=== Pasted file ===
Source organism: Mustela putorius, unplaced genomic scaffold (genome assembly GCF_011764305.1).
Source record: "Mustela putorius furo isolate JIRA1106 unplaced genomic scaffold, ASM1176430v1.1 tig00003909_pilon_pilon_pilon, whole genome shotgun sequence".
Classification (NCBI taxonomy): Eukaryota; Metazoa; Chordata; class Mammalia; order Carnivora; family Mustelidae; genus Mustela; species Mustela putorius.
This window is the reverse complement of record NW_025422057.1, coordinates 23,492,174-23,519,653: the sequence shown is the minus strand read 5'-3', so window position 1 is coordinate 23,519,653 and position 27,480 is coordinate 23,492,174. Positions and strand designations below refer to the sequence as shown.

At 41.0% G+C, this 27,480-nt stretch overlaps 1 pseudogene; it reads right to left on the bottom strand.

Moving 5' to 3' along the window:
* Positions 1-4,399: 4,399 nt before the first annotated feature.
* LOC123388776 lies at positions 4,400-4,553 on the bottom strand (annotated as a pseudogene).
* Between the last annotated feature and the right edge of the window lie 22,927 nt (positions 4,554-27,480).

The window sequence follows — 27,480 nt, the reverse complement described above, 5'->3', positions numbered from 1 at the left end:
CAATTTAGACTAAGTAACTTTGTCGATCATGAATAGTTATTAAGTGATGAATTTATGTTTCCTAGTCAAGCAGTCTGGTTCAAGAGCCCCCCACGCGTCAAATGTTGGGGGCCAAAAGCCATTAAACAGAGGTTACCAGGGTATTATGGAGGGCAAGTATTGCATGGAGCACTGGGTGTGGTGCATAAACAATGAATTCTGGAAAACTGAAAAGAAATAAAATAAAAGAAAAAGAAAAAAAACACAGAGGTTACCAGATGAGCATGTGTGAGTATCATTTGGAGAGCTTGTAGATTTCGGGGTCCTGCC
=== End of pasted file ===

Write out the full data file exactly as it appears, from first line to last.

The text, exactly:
Source organism: Mustela putorius, unplaced genomic scaffold (genome assembly GCF_011764305.1).
Source record: "Mustela putorius furo isolate JIRA1106 unplaced genomic scaffold, ASM1176430v1.1 tig00003909_pilon_pilon_pilon, whole genome shotgun sequence".
Classification (NCBI taxonomy): Eukaryota; Metazoa; Chordata; class Mammalia; order Carnivora; family Mustelidae; genus Mustela; species Mustela putorius.
This window is the reverse complement of record NW_025422057.1, coordinates 23,492,174-23,519,653: the sequence shown is the minus strand read 5'-3', so window position 1 is coordinate 23,519,653 and position 27,480 is coordinate 23,492,174. Positions and strand designations below refer to the sequence as shown.

At 41.0% G+C, this 27,480-nt stretch overlaps 1 pseudogene; it reads right to left on the bottom strand.

Moving 5' to 3' along the window:
* Positions 1-4,399: 4,399 nt before the first annotated feature.
* LOC123388776 lies at positions 4,400-4,553 on the bottom strand (annotated as a pseudogene).
* Between the last annotated feature and the right edge of the window lie 22,927 nt (positions 4,554-27,480).

The window sequence follows — 27,480 nt, the reverse complement described above, 5'->3', positions numbered from 1 at the left end:
CAATTTAGACTAAGTAACTTTGTCGATCATGAATAGTTATTAAGTGATGAATTTATGTTTCCTAGTCAAGCAGTCTGGTTCAAGAGCCCCCCACGCGTCAAATGTTGGGGGCCAAAAGCCATTAAACAGAGGTTACCAGGGTATTATGGAGGGCAAGTATTGCATGGAGCACTGGGTGTGGTGCATAAACAATGAATTCTGGAAAACTGAAAAGAAATAAAATAAAAGAAAAAGAAAAAAAACACAGAGGTTACCAGATGAGCATGTGTGAGTATCATTTGGAGAGCTTGTAGATTTCGGGGTCCTGCC